Summary (from the publisher): Best friends Eduardo Saverin and Mark Zuckerberg had spent many lonely nights looking for a way to stand out among Harvard University’s elite, competitive, and accomplished student body. Then, in 2003, Zuckerberg hacked into Harvard’s computers, crashed the campus network, almost got himself expelled, and was inspired to create Facebook, the social networking site that has since revolutionized communication around the world.
With Saverin’s funding their tiny start-up went from dorm room to Silicon Valley. But conflicting ideas about Facebook’s future transformed the friends into enemies. Soon, the undergraduate exuberance that marked their collaboration turned into out-and-out warfare as it fell prey to the adult world of venture capitalists, big money, and lawyers.
- I liked that this book was easy to read. I spent no more than a couple days on it, which is about all it end up being worth. At least I didn’t have to waste more time on it!
- I saw the movie before reading this book, and thought the film version of Saverin was highly sympathetic. In the film, it was clear that Mark and Sean Parker edged Saverin out unfairly, and the actor who played Saverin did a good job of showing the emotional pain and distress involved in losing what he thought was a true friend. In the book, however, Saverin doesn’t come off nearly as well. The book made it sound like he was squeezed out of Facebook due to his own bad choices, such as pursuing an internship in New York instead of moving to Palo Alto to help get Facebook off the ground. Saverin also cut off Facebook’s funding, which pushed Zuckerberg into Peter Thiel’s world and effectively ended Saverin’s role as business manager. So, yeah, even though Zuckerberg was a douche for pushing Saverin away (and paid for it thanks to a subsequent lawsuit), Saverin made his own bad choices too. It was good to see the other side of the coin here.
- This was hardly a balanced account of how Facebook was founded, as Mezrich mostly only talked to Eduardo Saverin. As a result, the book felt like nothing more than secondhand information or hearsay, which made me wonder what was true and what wasn’t. It didn’t help that Mezrich included many “imagined” scenes in which he speculated about what Zuckerberg “might” have done or thought.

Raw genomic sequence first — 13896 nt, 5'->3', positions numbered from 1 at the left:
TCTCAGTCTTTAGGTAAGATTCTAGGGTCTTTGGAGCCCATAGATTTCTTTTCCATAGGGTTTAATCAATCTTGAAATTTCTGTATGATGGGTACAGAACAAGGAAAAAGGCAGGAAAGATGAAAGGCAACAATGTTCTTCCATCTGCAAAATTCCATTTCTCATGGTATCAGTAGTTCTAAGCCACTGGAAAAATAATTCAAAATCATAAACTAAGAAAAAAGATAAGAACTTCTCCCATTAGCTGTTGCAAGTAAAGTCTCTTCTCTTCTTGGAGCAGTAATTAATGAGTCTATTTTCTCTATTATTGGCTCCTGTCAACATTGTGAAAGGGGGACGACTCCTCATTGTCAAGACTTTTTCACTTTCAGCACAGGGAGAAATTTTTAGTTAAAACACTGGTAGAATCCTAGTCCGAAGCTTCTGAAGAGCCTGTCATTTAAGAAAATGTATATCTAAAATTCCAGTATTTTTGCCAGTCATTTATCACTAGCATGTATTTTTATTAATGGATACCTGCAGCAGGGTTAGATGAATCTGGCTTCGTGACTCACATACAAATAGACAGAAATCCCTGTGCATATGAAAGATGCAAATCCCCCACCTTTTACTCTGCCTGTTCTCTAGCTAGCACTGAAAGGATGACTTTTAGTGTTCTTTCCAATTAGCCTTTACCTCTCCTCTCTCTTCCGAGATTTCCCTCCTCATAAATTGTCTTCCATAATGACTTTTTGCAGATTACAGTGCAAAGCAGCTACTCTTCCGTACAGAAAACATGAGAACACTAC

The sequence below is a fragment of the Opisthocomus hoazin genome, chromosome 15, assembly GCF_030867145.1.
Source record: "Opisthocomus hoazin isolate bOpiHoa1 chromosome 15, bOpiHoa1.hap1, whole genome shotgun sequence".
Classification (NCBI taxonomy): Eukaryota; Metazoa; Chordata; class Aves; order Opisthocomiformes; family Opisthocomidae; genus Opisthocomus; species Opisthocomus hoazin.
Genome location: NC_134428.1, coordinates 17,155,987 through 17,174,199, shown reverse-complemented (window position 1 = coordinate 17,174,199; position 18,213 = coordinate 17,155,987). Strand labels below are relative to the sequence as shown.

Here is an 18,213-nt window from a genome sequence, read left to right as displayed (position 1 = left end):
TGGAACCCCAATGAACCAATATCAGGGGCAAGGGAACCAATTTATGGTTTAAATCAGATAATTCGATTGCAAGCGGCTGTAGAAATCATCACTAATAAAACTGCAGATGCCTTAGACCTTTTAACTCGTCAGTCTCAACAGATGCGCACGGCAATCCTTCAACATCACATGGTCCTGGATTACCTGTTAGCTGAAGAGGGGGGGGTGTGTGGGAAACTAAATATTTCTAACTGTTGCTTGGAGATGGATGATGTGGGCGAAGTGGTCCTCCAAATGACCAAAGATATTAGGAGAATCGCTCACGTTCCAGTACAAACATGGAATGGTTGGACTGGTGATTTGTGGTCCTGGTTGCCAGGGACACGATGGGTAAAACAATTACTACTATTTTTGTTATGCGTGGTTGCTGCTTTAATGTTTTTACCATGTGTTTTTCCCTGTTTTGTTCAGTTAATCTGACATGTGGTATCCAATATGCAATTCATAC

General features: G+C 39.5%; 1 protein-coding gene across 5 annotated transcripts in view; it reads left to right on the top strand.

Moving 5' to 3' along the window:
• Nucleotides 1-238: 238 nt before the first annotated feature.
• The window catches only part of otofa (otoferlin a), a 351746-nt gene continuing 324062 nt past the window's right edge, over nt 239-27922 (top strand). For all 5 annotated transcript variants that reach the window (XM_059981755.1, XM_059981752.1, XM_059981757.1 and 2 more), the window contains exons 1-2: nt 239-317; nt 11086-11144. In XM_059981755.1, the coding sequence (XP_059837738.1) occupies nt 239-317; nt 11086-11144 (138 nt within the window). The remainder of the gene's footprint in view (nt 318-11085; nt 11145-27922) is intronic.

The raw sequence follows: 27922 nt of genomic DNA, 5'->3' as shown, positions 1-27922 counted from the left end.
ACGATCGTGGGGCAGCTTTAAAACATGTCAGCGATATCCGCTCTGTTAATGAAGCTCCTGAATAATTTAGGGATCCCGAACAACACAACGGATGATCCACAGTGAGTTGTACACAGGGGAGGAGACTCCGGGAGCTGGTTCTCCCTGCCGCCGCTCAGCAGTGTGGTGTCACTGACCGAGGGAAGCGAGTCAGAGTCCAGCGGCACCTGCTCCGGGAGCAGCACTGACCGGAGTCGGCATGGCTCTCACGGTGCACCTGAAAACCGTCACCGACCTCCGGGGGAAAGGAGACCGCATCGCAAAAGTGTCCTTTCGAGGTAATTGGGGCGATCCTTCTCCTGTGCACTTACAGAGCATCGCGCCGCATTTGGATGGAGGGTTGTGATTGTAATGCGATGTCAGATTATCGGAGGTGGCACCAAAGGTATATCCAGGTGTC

- What was with all the author describing all the “Asian girls” that were after Saverin? It seemed that every time some girl caught his eye, she was Asian. What was the author trying to say? I mean, why make the ethnic distinction at all?? Why not describe the girls in terms of their designer clothes or majors instead of their ethnicity? When the lingerie model went after Mark, were we told her ethnicity? No. So what was the deal with Eduardo’s girls?
- Is it just me, or is there something wrong with the world when a guy like Sean Parker can be attached to Facebook for all of three months and walk away with several million dollars for his “trouble”? Wow, talk about right place at the right time! Yes, Parker introduced Zuckerberg to Thiel and was therefore responsible for the first round of VC funding, but Mezrich made it clear that other VC groups were circling around trying to get on board. Zuckerberg and Facebook would have gotten money with or without Parker, IMO. I just can’t believe he somehow got his name attached to the project like that. (Oh, I guess he did convince Mark to drop the “the” from the website name….)
- I wish Mezrich would have made it clear why Parker was eventually forced out of Facebook. Was it really just for being busted at a party where minors were drinking alcohol?? That seems like such a petty thing. Then again, Zuckerberg did the same thing to people over and over, so I guess anything is possible.
- The stuff with the Winklevoss twins and their rowing endeavors was boring and unnecessary. Yes, the ConnectU angle was relevant, but I could have done without all the descriptions of them training, eating, and competing. Zzzzzz.
Now that I’ve read the book, I am more convinced than ever that Aaron Sorkin deserved his Oscar for Best Adapted Screenplay. How he made a watchable movie from this source materials i nothing short of a miracle. If you’ve seen the movie, then you already know more than is even contained within these pages and really have no reason to spend time or money on The Accidental Billionaires. I give this book 2 stars out of 5.